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Pinchos

In the Basque country and other parts of northern Spain, pinchos or pintxos, are more common than tapas. Deriving from the Spanish verb pinchar, meaning to pierce, pinchos are a combination of various ingredients traditionally bound together by toothpicks, aka skewers. Unlike tapas, which can be upgraded to larger portions for sharing (then known as media ración or ración instead of tapas), pinchos are meant to be eaten individually. Since the only condition is that they must be attached to a stick, pinchos are great dishes for experimenting with various flavor and texture combinations. Our recipe calls for a surf n’ turf combo that feeds all our summer steak and crustacean cravings, but you can swap these out for the protein of your choice. Loosen up and see where your tastebuds and fingers take you!

Surf ‘n’ turf skewers

Surf ‘n’ turf skewers

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Empanada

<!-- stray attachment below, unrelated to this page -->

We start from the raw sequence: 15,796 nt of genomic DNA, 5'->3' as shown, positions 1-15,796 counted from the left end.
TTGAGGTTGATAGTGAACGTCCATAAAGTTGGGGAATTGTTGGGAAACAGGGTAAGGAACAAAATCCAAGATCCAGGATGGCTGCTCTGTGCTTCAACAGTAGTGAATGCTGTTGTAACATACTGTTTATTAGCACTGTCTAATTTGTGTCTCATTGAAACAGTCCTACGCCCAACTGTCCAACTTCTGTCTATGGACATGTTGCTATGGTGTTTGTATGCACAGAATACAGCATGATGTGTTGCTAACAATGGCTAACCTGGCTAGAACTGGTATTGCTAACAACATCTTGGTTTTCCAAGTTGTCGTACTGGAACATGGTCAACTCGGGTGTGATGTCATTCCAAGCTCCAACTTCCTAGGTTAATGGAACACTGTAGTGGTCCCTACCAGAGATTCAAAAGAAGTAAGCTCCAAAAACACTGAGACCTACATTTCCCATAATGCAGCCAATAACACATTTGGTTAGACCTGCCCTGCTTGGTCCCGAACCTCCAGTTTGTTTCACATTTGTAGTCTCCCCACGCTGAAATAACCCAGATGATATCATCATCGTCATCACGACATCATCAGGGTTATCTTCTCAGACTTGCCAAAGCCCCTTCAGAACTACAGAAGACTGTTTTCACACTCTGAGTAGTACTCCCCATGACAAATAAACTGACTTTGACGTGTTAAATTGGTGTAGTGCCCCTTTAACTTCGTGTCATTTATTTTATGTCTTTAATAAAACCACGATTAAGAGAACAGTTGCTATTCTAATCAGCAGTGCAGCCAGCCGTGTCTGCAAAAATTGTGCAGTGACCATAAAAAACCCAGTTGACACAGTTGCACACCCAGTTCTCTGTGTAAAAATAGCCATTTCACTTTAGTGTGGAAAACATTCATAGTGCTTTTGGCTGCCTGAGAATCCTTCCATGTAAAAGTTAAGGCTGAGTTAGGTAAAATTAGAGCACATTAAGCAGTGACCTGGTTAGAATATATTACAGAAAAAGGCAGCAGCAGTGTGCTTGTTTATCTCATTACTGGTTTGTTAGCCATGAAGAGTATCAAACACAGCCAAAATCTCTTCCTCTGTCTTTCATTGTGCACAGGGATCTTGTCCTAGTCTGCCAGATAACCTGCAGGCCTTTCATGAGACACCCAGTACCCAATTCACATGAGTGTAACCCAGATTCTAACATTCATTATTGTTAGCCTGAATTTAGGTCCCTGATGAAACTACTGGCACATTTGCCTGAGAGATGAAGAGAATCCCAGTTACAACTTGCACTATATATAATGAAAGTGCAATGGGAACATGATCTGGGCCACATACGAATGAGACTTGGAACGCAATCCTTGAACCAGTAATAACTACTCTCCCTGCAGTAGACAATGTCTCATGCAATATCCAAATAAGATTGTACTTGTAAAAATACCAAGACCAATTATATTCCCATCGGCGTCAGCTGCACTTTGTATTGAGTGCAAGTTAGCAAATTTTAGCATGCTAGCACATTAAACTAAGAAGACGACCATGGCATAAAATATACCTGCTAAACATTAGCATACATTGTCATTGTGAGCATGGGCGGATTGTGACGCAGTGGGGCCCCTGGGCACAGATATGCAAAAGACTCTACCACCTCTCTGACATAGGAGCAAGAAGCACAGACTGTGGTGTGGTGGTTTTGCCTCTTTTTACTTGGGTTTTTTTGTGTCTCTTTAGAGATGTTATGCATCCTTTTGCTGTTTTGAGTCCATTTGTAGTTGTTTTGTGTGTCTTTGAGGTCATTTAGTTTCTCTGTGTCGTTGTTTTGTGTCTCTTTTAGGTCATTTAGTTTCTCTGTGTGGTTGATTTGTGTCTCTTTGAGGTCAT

Most of us will recognize these sometimes-baked, sometimes-fried crescent-shaped pastries as Latin American snacks, though empanadas actually trace back to the Spanish region of Galicia, where they take the form of double-crust pies loaded with onions, green peppers, garlic, and chicken or cod. When Spain reached the Americas, the whole world of empanadas widened to include new cooking methods, as well as new types of fillings, like cheese, vegetables, and even fruit.

This recipe draws its inspiration from the empanadas of Latin America, and on top of being delicious and portable, these savory pockets are also incredibly fun to make.

Empanadas

Empanadas